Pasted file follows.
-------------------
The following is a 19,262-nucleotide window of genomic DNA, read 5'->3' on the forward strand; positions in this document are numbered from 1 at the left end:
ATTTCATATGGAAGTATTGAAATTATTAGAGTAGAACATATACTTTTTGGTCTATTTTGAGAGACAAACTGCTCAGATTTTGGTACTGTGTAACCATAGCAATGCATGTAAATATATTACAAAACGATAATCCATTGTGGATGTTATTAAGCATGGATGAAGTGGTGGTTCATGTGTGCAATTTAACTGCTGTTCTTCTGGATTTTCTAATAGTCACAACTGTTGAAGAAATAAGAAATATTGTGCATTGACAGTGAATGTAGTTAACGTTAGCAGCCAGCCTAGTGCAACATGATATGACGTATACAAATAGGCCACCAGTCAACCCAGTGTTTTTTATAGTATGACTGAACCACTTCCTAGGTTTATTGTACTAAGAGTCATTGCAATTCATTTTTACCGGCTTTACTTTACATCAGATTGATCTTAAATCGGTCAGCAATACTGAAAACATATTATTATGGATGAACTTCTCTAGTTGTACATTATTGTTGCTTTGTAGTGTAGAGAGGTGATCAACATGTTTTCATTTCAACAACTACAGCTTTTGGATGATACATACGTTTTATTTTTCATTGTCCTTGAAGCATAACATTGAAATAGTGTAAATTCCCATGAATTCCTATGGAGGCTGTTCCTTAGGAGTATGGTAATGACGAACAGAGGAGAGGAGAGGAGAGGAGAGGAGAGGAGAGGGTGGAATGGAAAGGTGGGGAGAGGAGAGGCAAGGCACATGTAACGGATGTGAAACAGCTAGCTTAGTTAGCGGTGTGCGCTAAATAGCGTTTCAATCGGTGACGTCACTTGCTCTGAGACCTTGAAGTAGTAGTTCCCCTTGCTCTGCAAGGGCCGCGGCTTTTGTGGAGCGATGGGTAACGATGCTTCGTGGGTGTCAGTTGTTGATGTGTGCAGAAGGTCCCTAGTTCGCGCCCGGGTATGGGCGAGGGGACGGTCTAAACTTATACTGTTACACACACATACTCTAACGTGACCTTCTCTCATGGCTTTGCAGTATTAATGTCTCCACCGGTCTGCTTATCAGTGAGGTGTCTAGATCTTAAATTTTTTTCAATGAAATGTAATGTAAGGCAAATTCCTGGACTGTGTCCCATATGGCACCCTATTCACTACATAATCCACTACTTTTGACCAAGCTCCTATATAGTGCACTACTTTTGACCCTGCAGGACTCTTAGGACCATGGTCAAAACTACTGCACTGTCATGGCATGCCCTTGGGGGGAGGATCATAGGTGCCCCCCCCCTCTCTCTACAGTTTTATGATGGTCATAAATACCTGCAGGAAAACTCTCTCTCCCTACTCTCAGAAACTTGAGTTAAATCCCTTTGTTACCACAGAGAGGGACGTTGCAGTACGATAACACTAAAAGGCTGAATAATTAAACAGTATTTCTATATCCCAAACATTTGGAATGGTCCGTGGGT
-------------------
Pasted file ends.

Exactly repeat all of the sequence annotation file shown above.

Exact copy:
The following is a 19,262-nucleotide window of genomic DNA, read 5'->3' on the forward strand; positions in this document are numbered from 1 at the left end:
ATTTCATATGGAAGTATTGAAATTATTAGAGTAGAACATATACTTTTTGGTCTATTTTGAGAGACAAACTGCTCAGATTTTGGTACTGTGTAACCATAGCAATGCATGTAAATATATTACAAAACGATAATCCATTGTGGATGTTATTAAGCATGGATGAAGTGGTGGTTCATGTGTGCAATTTAACTGCTGTTCTTCTGGATTTTCTAATAGTCACAACTGTTGAAGAAATAAGAAATATTGTGCATTGACAGTGAATGTAGTTAACGTTAGCAGCCAGCCTAGTGCAACATGATATGACGTATACAAATAGGCCACCAGTCAACCCAGTGTTTTTTATAGTATGACTGAACCACTTCCTAGGTTTATTGTACTAAGAGTCATTGCAATTCATTTTTACCGGCTTTACTTTACATCAGATTGATCTTAAATCGGTCAGCAATACTGAAAACATATTATTATGGATGAACTTCTCTAGTTGTACATTATTGTTGCTTTGTAGTGTAGAGAGGTGATCAACATGTTTTCATTTCAACAACTACAGCTTTTGGATGATACATACGTTTTATTTTTCATTGTCCTTGAAGCATAACATTGAAATAGTGTAAATTCCCATGAATTCCTATGGAGGCTGTTCCTTAGGAGTATGGTAATGACGAACAGAGGAGAGGAGAGGAGAGGAGAGGAGAGGAGAGGGTGGAATGGAAAGGTGGGGAGAGGAGAGGCAAGGCACATGTAACGGATGTGAAACAGCTAGCTTAGTTAGCGGTGTGCGCTAAATAGCGTTTCAATCGGTGACGTCACTTGCTCTGAGACCTTGAAGTAGTAGTTCCCCTTGCTCTGCAAGGGCCGCGGCTTTTGTGGAGCGATGGGTAACGATGCTTCGTGGGTGTCAGTTGTTGATGTGTGCAGAAGGTCCCTAGTTCGCGCCCGGGTATGGGCGAGGGGACGGTCTAAACTTATACTGTTACACACACATACTCTAACGTGACCTTCTCTCATGGCTTTGCAGTATTAATGTCTCCACCGGTCTGCTTATCAGTGAGGTGTCTAGATCTTAAATTTTTTTCAATGAAATGTAATGTAAGGCAAATTCCTGGACTGTGTCCCATATGGCACCCTATTCACTACATAATCCACTACTTTTGACCAAGCTCCTATATAGTGCACTACTTTTGACCCTGCAGGACTCTTAGGACCATGGTCAAAACTACTGCACTGTCATGGCATGCCCTTGGGGGGAGGATCATAGGTGCCCCCCCCCTCTCTCTACAGTTTTATGATGGTCATAAATACCTGCAGGAAAACTCTCTCTCCCTACTCTCAGAAACTTGAGTTAAATCCCTTTGTTACCACAGAGAGGGACGTTGCAGTACGATAACACTAAAAGGCTGAATAATTAAACAGTATTTCTATATCCCAAACATTTGGAATGGTCCGTGGGT